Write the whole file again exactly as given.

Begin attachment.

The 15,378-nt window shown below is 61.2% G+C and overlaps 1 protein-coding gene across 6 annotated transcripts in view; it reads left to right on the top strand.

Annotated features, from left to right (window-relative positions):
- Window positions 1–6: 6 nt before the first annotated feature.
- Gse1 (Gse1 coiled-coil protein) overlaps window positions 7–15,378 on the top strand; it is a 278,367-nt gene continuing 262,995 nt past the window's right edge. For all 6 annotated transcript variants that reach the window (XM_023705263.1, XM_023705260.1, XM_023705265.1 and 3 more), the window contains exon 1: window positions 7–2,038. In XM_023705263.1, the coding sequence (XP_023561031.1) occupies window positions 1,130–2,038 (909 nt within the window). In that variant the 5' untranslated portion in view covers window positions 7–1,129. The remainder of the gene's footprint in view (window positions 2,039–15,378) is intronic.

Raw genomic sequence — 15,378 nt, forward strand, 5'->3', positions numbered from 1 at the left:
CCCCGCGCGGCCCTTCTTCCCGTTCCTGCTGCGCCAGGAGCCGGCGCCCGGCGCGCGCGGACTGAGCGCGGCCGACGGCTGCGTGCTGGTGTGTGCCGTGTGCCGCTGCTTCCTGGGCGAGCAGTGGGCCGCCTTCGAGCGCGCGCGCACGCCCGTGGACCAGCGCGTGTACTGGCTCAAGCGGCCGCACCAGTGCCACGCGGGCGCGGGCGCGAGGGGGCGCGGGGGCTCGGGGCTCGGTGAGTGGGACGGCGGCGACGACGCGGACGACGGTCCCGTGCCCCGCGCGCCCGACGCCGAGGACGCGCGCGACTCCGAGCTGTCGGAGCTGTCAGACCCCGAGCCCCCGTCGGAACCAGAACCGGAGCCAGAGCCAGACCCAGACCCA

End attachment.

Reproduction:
The 15,378-nt window shown below is 61.2% G+C and overlaps 1 protein-coding gene across 6 annotated transcripts in view; it reads left to right on the top strand.

Annotated features, from left to right (window-relative positions):
- Window positions 1–6: 6 nt before the first annotated feature.
- Gse1 (Gse1 coiled-coil protein) overlaps window positions 7–15,378 on the top strand; it is a 278,367-nt gene continuing 262,995 nt past the window's right edge. For all 6 annotated transcript variants that reach the window (XM_023705263.1, XM_023705260.1, XM_023705265.1 and 3 more), the window contains exon 1: window positions 7–2,038. In XM_023705263.1, the coding sequence (XP_023561031.1) occupies window positions 1,130–2,038 (909 nt within the window). In that variant the 5' untranslated portion in view covers window positions 7–1,129. The remainder of the gene's footprint in view (window positions 2,039–15,378) is intronic.

Raw genomic sequence — 15,378 nt, forward strand, 5'->3', positions numbered from 1 at the left:
CCCCGCGCGGCCCTTCTTCCCGTTCCTGCTGCGCCAGGAGCCGGCGCCCGGCGCGCGCGGACTGAGCGCGGCCGACGGCTGCGTGCTGGTGTGTGCCGTGTGCCGCTGCTTCCTGGGCGAGCAGTGGGCCGCCTTCGAGCGCGCGCGCACGCCCGTGGACCAGCGCGTGTACTGGCTCAAGCGGCCGCACCAGTGCCACGCGGGCGCGGGCGCGAGGGGGCGCGGGGGCTCGGGGCTCGGTGAGTGGGACGGCGGCGACGACGCGGACGACGGTCCCGTGCCCCGCGCGCCCGACGCCGAGGACGCGCGCGACTCCGAGCTGTCGGAGCTGTCAGACCCCGAGCCCCCGTCGGAACCAGAACCGGAGCCAGAGCCAGACCCAGACCCA